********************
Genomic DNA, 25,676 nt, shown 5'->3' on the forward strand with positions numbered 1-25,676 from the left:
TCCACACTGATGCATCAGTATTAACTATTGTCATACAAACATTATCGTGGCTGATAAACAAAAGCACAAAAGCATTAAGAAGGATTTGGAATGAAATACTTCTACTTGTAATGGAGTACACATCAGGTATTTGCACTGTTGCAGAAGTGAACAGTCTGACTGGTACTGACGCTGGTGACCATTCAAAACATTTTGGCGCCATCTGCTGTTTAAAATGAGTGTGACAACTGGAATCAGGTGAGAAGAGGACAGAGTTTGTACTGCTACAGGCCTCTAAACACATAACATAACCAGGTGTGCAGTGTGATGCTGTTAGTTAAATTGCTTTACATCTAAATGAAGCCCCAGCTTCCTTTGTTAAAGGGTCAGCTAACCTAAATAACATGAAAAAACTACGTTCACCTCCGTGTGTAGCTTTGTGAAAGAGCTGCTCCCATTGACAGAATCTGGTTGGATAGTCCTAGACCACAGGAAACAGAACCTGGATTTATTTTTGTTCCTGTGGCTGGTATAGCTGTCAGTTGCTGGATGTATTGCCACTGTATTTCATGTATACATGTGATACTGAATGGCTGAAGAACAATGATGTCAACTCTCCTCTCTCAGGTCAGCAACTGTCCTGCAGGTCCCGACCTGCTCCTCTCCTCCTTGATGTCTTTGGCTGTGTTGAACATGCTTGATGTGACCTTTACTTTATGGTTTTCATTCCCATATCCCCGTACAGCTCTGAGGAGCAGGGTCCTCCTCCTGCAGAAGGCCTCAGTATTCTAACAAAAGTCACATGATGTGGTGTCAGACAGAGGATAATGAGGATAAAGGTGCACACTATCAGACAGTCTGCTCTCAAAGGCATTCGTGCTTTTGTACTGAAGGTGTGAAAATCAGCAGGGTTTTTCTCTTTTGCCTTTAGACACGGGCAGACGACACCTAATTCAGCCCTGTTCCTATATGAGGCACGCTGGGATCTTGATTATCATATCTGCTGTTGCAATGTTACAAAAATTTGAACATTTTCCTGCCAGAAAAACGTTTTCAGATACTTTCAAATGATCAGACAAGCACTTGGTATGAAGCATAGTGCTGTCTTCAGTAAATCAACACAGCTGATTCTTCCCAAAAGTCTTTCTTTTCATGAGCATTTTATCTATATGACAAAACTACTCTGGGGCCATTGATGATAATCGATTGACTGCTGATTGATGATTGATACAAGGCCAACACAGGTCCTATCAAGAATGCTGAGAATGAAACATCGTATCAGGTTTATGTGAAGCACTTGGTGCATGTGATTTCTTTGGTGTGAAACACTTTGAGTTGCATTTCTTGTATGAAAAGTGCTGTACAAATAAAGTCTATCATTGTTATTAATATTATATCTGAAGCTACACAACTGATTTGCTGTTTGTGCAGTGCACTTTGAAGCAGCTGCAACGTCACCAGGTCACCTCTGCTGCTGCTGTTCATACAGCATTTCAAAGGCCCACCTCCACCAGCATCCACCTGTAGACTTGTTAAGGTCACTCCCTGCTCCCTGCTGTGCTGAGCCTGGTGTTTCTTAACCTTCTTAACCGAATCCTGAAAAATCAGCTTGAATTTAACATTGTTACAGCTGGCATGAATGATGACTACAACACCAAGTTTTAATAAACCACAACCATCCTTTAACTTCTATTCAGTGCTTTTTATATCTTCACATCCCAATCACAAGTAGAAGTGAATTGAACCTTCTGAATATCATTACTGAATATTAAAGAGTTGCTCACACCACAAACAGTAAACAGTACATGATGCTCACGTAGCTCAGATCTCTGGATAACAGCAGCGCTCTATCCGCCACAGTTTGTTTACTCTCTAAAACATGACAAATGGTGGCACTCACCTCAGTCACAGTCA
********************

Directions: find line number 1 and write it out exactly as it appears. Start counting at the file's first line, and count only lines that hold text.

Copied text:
Genomic DNA, 25,676 nt, shown 5'->3' on the forward strand with positions numbered 1-25,676 from the left: